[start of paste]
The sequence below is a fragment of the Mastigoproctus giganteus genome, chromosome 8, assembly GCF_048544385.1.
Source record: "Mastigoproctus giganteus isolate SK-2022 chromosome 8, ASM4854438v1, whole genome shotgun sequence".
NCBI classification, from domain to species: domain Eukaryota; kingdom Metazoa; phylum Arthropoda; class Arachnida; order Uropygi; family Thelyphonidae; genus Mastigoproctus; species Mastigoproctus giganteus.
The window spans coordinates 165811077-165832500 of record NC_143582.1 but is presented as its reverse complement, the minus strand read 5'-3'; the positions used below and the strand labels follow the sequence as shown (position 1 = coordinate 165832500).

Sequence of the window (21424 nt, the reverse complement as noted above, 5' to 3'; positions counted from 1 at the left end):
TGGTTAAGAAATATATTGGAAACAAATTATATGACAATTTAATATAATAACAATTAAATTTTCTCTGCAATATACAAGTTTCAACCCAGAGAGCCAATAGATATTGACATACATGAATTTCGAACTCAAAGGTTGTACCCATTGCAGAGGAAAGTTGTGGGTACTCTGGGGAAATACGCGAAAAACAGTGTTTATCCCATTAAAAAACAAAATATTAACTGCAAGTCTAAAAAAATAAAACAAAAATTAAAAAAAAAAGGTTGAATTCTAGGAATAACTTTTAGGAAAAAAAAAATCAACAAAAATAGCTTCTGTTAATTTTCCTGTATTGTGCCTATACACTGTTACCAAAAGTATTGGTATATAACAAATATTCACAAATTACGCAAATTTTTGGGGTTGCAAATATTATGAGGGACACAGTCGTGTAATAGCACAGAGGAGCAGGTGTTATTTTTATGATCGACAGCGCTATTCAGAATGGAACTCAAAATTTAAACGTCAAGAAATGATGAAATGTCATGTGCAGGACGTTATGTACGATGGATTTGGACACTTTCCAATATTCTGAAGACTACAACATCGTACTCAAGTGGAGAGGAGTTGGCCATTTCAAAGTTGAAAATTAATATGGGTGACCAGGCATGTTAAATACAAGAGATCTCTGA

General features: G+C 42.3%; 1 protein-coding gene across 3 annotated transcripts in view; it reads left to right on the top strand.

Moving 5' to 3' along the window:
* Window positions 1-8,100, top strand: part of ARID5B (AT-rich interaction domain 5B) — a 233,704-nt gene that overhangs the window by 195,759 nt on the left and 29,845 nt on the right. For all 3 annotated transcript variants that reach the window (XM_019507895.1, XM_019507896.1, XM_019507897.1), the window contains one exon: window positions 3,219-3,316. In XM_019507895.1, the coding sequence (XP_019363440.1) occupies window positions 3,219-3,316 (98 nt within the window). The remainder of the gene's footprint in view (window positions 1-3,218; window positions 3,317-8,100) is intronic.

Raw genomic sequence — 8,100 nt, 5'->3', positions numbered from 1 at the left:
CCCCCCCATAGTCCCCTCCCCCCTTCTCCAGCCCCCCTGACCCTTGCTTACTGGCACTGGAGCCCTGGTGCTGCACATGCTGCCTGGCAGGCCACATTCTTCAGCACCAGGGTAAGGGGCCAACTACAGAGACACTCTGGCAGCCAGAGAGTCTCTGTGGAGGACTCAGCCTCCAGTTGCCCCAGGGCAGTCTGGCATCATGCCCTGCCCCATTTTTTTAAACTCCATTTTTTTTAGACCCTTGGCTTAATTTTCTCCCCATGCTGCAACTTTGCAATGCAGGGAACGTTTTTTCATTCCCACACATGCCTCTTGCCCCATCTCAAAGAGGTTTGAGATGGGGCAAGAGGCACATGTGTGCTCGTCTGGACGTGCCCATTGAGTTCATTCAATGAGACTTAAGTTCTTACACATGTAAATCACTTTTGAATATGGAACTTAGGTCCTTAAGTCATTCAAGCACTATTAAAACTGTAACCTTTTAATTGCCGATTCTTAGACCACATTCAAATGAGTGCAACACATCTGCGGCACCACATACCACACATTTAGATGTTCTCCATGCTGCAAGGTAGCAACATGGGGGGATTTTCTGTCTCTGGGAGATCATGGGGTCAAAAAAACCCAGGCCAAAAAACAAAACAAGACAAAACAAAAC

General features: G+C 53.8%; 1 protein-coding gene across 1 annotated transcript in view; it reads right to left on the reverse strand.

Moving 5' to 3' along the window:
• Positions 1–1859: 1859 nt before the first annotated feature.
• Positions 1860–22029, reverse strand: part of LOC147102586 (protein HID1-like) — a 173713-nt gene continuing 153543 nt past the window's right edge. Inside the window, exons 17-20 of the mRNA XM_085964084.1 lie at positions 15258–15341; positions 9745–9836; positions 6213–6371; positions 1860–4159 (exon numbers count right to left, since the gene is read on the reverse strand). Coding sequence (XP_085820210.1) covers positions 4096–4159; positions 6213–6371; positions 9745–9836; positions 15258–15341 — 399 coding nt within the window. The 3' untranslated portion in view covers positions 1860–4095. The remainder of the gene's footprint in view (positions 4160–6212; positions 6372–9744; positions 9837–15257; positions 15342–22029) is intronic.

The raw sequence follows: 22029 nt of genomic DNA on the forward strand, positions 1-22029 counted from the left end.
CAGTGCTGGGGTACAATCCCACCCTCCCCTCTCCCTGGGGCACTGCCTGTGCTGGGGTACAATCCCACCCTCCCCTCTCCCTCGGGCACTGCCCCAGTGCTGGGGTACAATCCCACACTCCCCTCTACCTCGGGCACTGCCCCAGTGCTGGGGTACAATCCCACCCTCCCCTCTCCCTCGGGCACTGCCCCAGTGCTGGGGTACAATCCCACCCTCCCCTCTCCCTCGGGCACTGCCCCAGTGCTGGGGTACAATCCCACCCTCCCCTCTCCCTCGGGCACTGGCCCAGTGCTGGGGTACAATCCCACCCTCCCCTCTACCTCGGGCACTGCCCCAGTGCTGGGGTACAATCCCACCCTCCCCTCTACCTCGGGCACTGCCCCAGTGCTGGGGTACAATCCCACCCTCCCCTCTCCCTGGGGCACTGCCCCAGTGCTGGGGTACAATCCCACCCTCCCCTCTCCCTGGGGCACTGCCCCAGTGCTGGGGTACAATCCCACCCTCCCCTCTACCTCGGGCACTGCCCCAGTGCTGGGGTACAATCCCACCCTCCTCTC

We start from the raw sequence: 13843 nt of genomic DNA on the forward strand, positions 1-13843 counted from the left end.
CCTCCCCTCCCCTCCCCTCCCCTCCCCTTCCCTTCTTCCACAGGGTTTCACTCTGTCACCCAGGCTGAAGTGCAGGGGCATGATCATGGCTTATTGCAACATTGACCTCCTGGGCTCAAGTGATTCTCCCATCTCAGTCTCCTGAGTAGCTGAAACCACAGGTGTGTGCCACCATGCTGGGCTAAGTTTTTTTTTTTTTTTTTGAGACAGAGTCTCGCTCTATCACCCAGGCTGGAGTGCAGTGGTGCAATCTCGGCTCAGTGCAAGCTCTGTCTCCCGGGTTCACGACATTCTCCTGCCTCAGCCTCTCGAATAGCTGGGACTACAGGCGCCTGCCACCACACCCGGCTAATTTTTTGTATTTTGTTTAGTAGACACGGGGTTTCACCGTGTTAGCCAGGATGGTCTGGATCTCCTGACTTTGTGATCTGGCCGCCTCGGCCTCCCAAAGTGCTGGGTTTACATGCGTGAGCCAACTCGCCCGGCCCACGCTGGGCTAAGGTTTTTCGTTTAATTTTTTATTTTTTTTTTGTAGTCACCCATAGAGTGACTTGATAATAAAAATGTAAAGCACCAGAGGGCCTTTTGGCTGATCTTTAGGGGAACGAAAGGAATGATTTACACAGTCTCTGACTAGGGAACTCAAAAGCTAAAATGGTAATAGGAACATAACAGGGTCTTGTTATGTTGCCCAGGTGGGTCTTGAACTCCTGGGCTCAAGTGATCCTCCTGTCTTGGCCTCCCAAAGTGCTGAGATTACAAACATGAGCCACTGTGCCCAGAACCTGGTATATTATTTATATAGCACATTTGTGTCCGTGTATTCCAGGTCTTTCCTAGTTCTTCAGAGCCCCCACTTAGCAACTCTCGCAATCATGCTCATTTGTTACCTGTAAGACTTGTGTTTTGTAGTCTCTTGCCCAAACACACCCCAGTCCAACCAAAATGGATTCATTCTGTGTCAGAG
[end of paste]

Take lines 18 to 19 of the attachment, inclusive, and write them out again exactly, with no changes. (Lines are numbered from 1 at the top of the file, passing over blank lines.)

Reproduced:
We start from the raw sequence: 13843 nt of genomic DNA on the forward strand, positions 1-13843 counted from the left end.
CCTCCCCTCCCCTCCCCTCCCCTCCCCTTCCCTTCTTCCACAGGGTTTCACTCTGTCACCCAGGCTGAAGTGCAGGGGCATGATCATGGCTTATTGCAACATTGACCTCCTGGGCTCAAGTGATTCTCCCATCTCAGTCTCCTGAGTAGCTGAAACCACAGGTGTGTGCCACCATGCTGGGCTAAGTTTTTTTTTTTTTTTTTGAGACAGAGTCTCGCTCTATCACCCAGGCTGGAGTGCAGTGGTGCAATCTCGGCTCAGTGCAAGCTCTGTCTCCCGGGTTCACGACATTCTCCTGCCTCAGCCTCTCGAATAGCTGGGACTACAGGCGCCTGCCACCACACCCGGCTAATTTTTTGTATTTTGTTTAGTAGACACGGGGTTTCACCGTGTTAGCCAGGATGGTCTGGATCTCCTGACTTTGTGATCTGGCCGCCTCGGCCTCCCAAAGTGCTGGGTTTACATGCGTGAGCCAACTCGCCCGGCCCACGCTGGGCTAAGGTTTTTCGTTTAATTTTTTATTTTTTTTTTGTAGTCACCCATAGAGTGACTTGATAATAAAAATGTAAAGCACCAGAGGGCCTTTTGGCTGATCTTTAGGGGAACGAAAGGAATGATTTACACAGTCTCTGACTAGGGAACTCAAAAGCTAAAATGGTAATAGGAACATAACAGGGTCTTGTTATGTTGCCCAGGTGGGTCTTGAACTCCTGGGCTCAAGTGATCCTCCTGTCTTGGCCTCCCAAAGTGCTGAGATTACAAACATGAGCCACTGTGCCCAGAACCTGGTATATTATTTATATAGCACATTTGTGTCCGTGTATTCCAGGTCTTTCCTAGTTCTTCAGAGCCCCCACTTAGCAACTCTCGCAATCATGCTCATTTGTTACCTGTAAGACTTGTGTTTTGTAGTCTCTTGCCCAAACACACCCCAGTCCAACCAAAATGGATTCATTCTGTGTCAGAG